News / Asia

China Censors Web Posts Following Xinjiang Unrest Rumors

Screen grab of freeweibo.com web site, July 29, 2013.Screen grab of freeweibo.com web site, July 29, 2013.
x
Screen grab of freeweibo.com web site, July 29, 2013.
Screen grab of freeweibo.com web site, July 29, 2013.
William Ide

China's Internet minders are scrubbing social networks for references about a heavily populated county in the south of the country's volatile and remote region of Xinjiang, following reports of a major outbreak of unrest.
Some of the scrubbed postings from China's social media that can be seen on the website Freeweibo.com say Shache County in Xinjiang's southern Kashgar Prefecture has been hit by up to at least "four violent terrorist attacks."

While the reports of unrest have yet to be confirmed, sources tell VOA that the county has been locked down and that no one is being allowed to enter.

Some postings say telephone and Internet communications have also been cut, but calls to Shache, or Yarkant as it is also called, did go through.

The BBC quotes a regional official as saying 13 people have been killed, but the official did not give any other details.  The victims, the report said, were all Han Chinese.

VOA was unable to reach officials for comment and one local police station in Shache promptly hung up when told that a reporter was inquiring about the situation there.

A woman at a business in Shache said she had heard about what had happened, but had no way of knowing what was true.  She did not get into specifics, noting that phone lines are tapped in the region and that individuals are quickly detained for spreading rumors.

The woman added the tense climate in the restive region is having a big impact on business during what is a typically brisk season.  Tuesday marks the end of Ramadan, a major holiday in the region where many ethnic Muslim Uighurs live.

State media mum

There has been no mention of what has happened in state media.  But Xinhua posted photos Tuesday of rows of Muslims in prayer outside Id Kah Mosque, China's largest.  The mosque is in Kasghar City, several hundred kilometers from where the unrest was reported to have taken place.

What the photos did not show were the scores of security officers also on hand near the mosque.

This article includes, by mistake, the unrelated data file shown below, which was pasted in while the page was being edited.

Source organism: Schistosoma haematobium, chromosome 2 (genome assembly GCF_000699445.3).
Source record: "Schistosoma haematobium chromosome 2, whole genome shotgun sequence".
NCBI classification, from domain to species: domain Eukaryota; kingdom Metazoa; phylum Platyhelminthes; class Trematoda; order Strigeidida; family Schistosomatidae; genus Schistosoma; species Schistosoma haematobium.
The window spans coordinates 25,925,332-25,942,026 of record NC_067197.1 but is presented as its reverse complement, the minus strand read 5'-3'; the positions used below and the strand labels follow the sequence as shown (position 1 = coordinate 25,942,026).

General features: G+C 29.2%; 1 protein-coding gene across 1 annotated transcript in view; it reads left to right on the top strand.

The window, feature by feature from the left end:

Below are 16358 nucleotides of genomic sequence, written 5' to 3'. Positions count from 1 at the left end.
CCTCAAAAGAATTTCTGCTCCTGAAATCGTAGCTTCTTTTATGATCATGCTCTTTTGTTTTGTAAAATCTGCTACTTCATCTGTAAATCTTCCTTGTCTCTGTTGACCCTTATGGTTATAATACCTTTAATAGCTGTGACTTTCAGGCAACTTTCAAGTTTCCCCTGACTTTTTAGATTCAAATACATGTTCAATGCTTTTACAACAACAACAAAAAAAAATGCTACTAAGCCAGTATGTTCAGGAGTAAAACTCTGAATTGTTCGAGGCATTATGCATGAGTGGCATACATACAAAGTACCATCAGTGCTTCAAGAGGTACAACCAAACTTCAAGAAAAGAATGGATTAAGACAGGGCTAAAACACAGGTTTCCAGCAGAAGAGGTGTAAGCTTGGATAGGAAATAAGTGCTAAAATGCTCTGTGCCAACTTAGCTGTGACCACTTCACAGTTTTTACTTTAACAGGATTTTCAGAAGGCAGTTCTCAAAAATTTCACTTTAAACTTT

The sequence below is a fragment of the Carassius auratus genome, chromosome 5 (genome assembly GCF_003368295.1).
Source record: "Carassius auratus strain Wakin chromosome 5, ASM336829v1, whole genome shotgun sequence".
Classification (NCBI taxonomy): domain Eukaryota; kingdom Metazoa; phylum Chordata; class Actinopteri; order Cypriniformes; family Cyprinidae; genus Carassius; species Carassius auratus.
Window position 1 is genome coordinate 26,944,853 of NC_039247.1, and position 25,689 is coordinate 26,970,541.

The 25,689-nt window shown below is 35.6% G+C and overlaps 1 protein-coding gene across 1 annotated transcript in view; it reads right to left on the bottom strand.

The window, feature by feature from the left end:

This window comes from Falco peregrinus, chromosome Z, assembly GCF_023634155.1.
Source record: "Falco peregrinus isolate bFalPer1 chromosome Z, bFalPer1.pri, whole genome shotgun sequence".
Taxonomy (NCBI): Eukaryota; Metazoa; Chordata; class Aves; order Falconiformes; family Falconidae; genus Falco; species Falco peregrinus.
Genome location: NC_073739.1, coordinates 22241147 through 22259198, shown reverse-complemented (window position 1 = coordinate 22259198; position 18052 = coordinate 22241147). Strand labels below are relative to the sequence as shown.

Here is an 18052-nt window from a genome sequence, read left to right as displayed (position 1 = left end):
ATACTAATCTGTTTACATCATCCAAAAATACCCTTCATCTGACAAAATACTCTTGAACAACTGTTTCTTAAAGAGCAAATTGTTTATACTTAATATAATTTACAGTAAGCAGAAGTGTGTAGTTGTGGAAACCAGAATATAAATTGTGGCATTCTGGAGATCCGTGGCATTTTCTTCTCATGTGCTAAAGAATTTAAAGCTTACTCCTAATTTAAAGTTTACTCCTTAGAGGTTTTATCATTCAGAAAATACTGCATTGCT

Violence linked to Xinjiang has been growing in the restive region and spreading to other parts of the country.  Authorities blame Uighur separatists for the attacks and have warned religious extremists from the region are receiving training from overseas.

Critics say it is the government's heavy-handed control in the region, and religious and cultural restrictions that are fueling discontent among Xinjiang's Uighurs.

Religious Freedom report

In its annual report on religious freedom released Monday, the United States raised its concerns about China's policies in the remote region.
"Broadly targeting an entire religious or ethnic community in response to the actions of a few only increases the potential for violent extremism," said Tom Malinowski, assistant secretary of the State Department's Bureau of Democracy, Human Rights and Labor.

Nearly 200 people have been killed in ongoing violence in Xinjiang and other parts of the country during the past year or so.  In response to the problem, the government has launched a year-long security campaign, boosting the presence of troops and police throughout the region.

Earlier this year, the government released a blue paper on terrorismand also published a list of 10 terrorist attacks that occurred in 2013.  Seven of the attacks listed occurred in Xinjiang's southern Kashgar Prefecture, including an attack on a police station in Shache late last December.

Previously, the government has been quick to publicize information about attacks, including one on a market in the capital of Urumqi that killed at least 31 people in May.  Why it is silent now, remains unclear.

In one posting that was taken down, a Weibo user by the name of Glass City asked why the government would be removing posts if such a horrible attack had occurred and individuals could just be trying to tell others what is going on.  "What is the point of such an information blockade?" the user asked.

Chinese authorities could be clamping down to help stem the spread of more unrest.

In 2009, online discussion played a key role in the outbreak of massive riots between Han Chinese and Uighurs that hit the capital of Urumqi. 

Authorities say about 200 people were killed in the violence, many of them Han Chinese.

You May Like

Video For West Ukraine City, Conflict Far Away Yet Near

Physically and culturally close to Western Europe, Lviv feels solidarity with compatriots in country’s east but says they need to decide own future More

West African Women Disproportionately Affected by Ebola

Women's roles in families and the community put them at greater risk for contracting the disease, officials say More

Video NASA's MAVEN Spacecraft Arrives at Mars

Mars Atmosphere and Volatile Evolution craft will measure rates at which gases escape Martian atmosphere into space More

This forum has been closed.
Comment Sorting
Comments
     
by: Bhomas Trown from: Zaltimore
July 29, 2014 11:33 AM
Is the world getting tired of muslim violence? Yes.

Featured Videos

Your JavaScript is turned off or you have an old version of Adobe's Flash Player. Get the latest Flash player.
NASA’s MAVEN Probe Enters Mars Orbiti
X
September 22, 2014 9:20 PM